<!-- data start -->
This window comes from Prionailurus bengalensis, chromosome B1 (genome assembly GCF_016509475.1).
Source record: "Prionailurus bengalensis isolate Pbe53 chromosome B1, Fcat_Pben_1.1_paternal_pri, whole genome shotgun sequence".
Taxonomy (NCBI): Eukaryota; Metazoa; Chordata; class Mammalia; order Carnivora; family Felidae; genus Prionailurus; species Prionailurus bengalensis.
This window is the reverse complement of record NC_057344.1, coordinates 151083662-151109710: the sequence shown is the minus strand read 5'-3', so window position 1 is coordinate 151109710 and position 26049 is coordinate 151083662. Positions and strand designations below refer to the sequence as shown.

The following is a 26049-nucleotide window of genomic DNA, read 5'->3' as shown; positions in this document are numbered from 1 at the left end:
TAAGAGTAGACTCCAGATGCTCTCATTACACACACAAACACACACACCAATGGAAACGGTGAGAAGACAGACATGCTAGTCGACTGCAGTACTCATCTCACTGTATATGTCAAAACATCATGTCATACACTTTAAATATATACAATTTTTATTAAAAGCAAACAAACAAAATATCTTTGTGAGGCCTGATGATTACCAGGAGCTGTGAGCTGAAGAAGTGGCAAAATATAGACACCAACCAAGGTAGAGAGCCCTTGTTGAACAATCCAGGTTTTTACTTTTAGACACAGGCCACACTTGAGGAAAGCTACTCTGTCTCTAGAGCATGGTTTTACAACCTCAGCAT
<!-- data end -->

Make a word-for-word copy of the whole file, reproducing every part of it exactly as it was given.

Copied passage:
This window comes from Prionailurus bengalensis, chromosome B1 (genome assembly GCF_016509475.1).
Source record: "Prionailurus bengalensis isolate Pbe53 chromosome B1, Fcat_Pben_1.1_paternal_pri, whole genome shotgun sequence".
Taxonomy (NCBI): Eukaryota; Metazoa; Chordata; class Mammalia; order Carnivora; family Felidae; genus Prionailurus; species Prionailurus bengalensis.
This window is the reverse complement of record NC_057344.1, coordinates 151083662-151109710: the sequence shown is the minus strand read 5'-3', so window position 1 is coordinate 151109710 and position 26049 is coordinate 151083662. Positions and strand designations below refer to the sequence as shown.

The following is a 26049-nucleotide window of genomic DNA, read 5'->3' as shown; positions in this document are numbered from 1 at the left end:
TAAGAGTAGACTCCAGATGCTCTCATTACACACACAAACACACACACCAATGGAAACGGTGAGAAGACAGACATGCTAGTCGACTGCAGTACTCATCTCACTGTATATGTCAAAACATCATGTCATACACTTTAAATATATACAATTTTTATTAAAAGCAAACAAACAAAATATCTTTGTGAGGCCTGATGATTACCAGGAGCTGTGAGCTGAAGAAGTGGCAAAATATAGACACCAACCAAGGTAGAGAGCCCTTGTTGAACAATCCAGGTTTTTACTTTTAGACACAGGCCACACTTGAGGAAAGCTACTCTGTCTCTAGAGCATGGTTTTACAACCTCAGCAT